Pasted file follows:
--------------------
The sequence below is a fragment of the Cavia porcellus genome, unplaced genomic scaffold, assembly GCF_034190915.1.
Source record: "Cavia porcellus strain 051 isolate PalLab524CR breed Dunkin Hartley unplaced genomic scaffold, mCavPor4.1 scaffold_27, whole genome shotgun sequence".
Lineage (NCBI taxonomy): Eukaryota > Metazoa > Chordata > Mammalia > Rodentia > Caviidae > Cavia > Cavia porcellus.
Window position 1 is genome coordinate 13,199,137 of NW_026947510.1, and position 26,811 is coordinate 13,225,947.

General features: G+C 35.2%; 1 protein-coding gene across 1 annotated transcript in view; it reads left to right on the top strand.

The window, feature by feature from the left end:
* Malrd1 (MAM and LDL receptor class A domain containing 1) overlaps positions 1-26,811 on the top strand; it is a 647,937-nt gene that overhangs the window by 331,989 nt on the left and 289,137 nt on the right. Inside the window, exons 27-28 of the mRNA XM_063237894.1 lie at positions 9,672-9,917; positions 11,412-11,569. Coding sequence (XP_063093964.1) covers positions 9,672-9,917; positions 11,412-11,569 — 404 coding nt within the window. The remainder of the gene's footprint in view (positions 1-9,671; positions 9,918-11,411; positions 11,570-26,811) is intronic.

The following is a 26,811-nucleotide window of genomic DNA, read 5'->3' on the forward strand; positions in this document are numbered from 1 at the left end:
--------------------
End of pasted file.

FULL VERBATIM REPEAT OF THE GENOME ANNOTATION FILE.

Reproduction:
The sequence below is a fragment of the Cavia porcellus genome, unplaced genomic scaffold, assembly GCF_034190915.1.
Source record: "Cavia porcellus strain 051 isolate PalLab524CR breed Dunkin Hartley unplaced genomic scaffold, mCavPor4.1 scaffold_27, whole genome shotgun sequence".
Lineage (NCBI taxonomy): Eukaryota > Metazoa > Chordata > Mammalia > Rodentia > Caviidae > Cavia > Cavia porcellus.
Window position 1 is genome coordinate 13,199,137 of NW_026947510.1, and position 26,811 is coordinate 13,225,947.

General features: G+C 35.2%; 1 protein-coding gene across 1 annotated transcript in view; it reads left to right on the top strand.

The window, feature by feature from the left end:
* Malrd1 (MAM and LDL receptor class A domain containing 1) overlaps positions 1-26,811 on the top strand; it is a 647,937-nt gene that overhangs the window by 331,989 nt on the left and 289,137 nt on the right. Inside the window, exons 27-28 of the mRNA XM_063237894.1 lie at positions 9,672-9,917; positions 11,412-11,569. Coding sequence (XP_063093964.1) covers positions 9,672-9,917; positions 11,412-11,569 — 404 coding nt within the window. The remainder of the gene's footprint in view (positions 1-9,671; positions 9,918-11,411; positions 11,570-26,811) is intronic.

The following is a 26,811-nucleotide window of genomic DNA, read 5'->3' on the forward strand; positions in this document are numbered from 1 at the left end: